A Whole New Assassin
The PS Vita didn’t have a strong showing at this year’s E3 (or much of any showing for that matter), and with questionable support from Sony and a lacking of third-party developments, the few Vita faithful who slapped down two-hundred and fifty smackers for the unit are praying for a miracle. The lineup for the rest of the year isn’t jam-packed by any means, but there are a few A-list entries that will hopefully give the portable a positive push.
Ubisoft is proving to be a stalwart supporter, producing an exclusive entry from one of their most successful series, Assassin’s Creed. Like the Uncharted launch title, Assassin’s Creed III: Liberation is a completely new adventure rather than a shallow port from the console, though it still has enough graphical strength to deliver a visually stunning experience on the go.
The game’s title represents not just the historical background, but also the direction Ubisoft has decided to take with the protagonist and setting. You will play as Aveline de Grandpré, the child of a wealthy Frenchmen and an African slave. Though playing as a female, Aveline is no less deadly then her male counterparts; she is trained by a member of the Brotherhood, after all. Some of the weaponry she’ll get her hands on includes the sugarcane handled machete, the blowpipe for long-range attacks, and the silent-but-deadly hidden blade.
While set in the same general timeline as its console brethren, the focus of this adventure is the French and Indian War. Liberation takes place in the balmy bayou of Louisiana, mainly focused in New Orleans, but also stretching along the Gulf coast and even as far south as Mexico. There will be a strong spotlight on navigating terrain and the hazards it yields. Trudging through swamps, paddling canoes, and leaping from tree branches will be at least as prominent as perching atop building roofs. There may not be the fifty-story steeples you’ve grown accustomed to in Italy while playing as Ezio, but the varied environment should be a refreshing change to the formula.
Combat, however, will be as familiar and as honed as ever, with dual-wielding expected to show up in Liberation. Subtly subduing enemies and hiding in crowds and shadowed alleyways will become a dance of precision. Being surrounding by multiple foes is manageable as well, and the Vita’s touchscreen will allow you to chain together attacks and kills. The system’s gyroscope, camera, and back touchpad will also add variety to the gameplay, though the specifics are still to be revealed.
Liberation will use the same game engine as the console version and will look stunning on the small screen. Character models and architecture might not be as smooth and detailed, but the fluid animations should make up for any graphical shortcomings. With its own score and sharp sound effects, every clean pierce with your hidden blade will make you feel like a tactician of death.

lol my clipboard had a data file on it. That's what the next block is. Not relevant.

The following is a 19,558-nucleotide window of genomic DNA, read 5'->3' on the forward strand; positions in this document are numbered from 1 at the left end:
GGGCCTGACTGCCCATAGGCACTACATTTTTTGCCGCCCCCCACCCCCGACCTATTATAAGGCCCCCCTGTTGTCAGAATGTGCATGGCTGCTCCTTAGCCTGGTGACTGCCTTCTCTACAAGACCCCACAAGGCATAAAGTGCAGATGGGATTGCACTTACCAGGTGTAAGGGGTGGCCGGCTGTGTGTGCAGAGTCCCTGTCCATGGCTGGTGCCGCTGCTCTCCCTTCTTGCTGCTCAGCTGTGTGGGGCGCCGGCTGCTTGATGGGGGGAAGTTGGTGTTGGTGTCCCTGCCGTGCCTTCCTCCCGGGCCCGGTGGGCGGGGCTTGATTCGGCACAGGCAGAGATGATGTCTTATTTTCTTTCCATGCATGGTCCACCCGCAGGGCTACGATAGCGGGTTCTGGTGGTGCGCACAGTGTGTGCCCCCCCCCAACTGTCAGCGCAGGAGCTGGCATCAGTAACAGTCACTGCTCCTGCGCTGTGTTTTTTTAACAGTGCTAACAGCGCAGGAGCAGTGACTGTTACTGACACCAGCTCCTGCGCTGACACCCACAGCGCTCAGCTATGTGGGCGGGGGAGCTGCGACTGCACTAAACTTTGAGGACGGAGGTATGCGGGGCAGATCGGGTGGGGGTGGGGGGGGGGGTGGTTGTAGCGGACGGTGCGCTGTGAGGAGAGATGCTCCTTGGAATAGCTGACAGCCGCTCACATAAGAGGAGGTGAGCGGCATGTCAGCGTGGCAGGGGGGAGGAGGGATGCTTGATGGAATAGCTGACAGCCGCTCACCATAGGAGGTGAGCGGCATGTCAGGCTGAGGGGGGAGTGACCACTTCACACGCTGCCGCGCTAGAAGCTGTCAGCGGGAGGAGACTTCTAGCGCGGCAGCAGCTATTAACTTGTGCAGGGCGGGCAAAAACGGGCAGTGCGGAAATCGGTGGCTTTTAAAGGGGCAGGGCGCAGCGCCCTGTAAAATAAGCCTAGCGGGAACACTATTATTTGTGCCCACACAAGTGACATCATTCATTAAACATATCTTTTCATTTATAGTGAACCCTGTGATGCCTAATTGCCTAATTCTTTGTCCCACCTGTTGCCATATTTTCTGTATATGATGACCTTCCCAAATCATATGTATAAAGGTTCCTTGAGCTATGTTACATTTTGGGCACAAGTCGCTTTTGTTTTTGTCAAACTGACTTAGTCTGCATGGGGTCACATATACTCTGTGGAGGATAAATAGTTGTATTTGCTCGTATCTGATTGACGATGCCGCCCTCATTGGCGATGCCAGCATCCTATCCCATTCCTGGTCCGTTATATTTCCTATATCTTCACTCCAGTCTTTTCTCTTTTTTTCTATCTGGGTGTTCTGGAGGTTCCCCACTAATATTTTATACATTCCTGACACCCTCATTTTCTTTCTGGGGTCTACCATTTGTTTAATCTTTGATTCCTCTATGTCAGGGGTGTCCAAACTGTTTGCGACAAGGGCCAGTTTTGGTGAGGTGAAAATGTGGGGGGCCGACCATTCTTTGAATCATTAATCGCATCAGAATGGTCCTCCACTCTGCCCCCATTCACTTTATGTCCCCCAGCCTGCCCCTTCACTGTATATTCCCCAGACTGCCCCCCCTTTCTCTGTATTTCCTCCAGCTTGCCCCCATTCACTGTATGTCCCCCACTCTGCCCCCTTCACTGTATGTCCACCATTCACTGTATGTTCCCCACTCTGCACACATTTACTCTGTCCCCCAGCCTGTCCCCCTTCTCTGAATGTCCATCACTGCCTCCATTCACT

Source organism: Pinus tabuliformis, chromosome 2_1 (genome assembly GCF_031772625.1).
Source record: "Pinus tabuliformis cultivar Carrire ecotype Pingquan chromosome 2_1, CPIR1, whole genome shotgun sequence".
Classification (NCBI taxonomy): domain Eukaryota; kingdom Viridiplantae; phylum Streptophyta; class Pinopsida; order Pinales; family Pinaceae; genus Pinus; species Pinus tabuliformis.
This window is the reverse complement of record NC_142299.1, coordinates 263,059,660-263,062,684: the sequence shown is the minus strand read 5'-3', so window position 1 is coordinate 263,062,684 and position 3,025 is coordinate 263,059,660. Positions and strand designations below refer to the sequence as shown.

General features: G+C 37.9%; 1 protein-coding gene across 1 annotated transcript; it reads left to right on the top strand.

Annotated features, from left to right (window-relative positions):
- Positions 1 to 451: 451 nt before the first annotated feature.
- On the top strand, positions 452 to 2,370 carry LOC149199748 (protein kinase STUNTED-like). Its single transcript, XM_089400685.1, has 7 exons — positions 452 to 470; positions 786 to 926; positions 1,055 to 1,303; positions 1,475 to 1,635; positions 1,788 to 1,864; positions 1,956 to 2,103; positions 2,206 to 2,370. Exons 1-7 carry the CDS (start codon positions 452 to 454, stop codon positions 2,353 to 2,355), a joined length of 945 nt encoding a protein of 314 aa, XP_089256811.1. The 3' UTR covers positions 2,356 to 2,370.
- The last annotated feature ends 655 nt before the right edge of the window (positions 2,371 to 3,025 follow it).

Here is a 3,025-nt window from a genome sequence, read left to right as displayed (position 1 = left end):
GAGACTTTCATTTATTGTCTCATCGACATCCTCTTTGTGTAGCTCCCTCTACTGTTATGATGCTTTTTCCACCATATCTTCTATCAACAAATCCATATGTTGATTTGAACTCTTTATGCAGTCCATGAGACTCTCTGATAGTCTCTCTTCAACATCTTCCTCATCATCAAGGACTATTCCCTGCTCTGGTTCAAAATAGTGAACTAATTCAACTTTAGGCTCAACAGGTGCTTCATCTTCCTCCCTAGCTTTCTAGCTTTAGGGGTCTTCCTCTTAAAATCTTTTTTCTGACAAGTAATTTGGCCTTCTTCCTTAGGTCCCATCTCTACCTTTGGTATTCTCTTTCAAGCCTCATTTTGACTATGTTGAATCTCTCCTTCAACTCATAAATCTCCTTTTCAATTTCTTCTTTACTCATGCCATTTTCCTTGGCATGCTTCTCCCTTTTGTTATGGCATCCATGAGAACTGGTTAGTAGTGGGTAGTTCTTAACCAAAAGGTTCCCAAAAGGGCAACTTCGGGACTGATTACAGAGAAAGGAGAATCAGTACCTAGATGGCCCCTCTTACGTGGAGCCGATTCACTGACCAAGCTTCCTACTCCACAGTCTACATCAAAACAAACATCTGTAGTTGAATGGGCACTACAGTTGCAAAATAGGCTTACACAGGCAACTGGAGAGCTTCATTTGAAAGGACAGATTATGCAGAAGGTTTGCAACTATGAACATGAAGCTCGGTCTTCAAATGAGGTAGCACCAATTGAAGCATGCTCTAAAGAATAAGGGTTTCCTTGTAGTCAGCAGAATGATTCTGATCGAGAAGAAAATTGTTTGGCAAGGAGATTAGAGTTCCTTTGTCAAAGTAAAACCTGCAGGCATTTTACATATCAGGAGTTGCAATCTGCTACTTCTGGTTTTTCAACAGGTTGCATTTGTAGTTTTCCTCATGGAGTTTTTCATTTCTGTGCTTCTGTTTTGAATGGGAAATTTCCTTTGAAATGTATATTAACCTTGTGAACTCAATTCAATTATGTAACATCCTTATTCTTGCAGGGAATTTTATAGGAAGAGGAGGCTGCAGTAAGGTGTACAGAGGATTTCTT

There are still some uncertainties, such as how the story will tie into the grand chronicle. There are hints that you’ll encounter Connor Kenway but will have no ties to Desmond Miles in the present day. Instead, it would seem you’re a “product” of Abstergo Industries, who manipulate the memory for their own unscrupulous purposes.
Assassin’s Creed III: Liberation will have an exclusive bundle with a sleek, crystal white Vita, but there are other bonuses worth looking into for those who already own a Vita. If you purchase both the Vita and PS3 titles, your portable copy can be linked for extras such as an exclusive skin, a bonus multiplayer character, some ammo pouch upgrades, and Connor’s tomahawk, the anticipated fan-favorite weapon of choice.
Only announced at E3 a couple of months ago and hiding in the shadows of its big brother, you would expect Assassin’s Creed III: Liberation to simply fall off the radar. It’s likely staying in our sights because, for Vita owners, there isn’t much else to look forward to (except possibly LittleBigPlanet). However, even if the Vita lineup were mammoth, Ubisoft is doing with Liberation what every other developer should be doing for the Vita—creating a current generation console quality game that is entirely its own and not merely a port; making use of the system’s unique controls; and giving the game enough content and polish that the audience won’t feel cheated with a watered-down product. Hopefully this will entice some of those still on the fence to pick up a Vita and give the traditional handheld market a little vitality.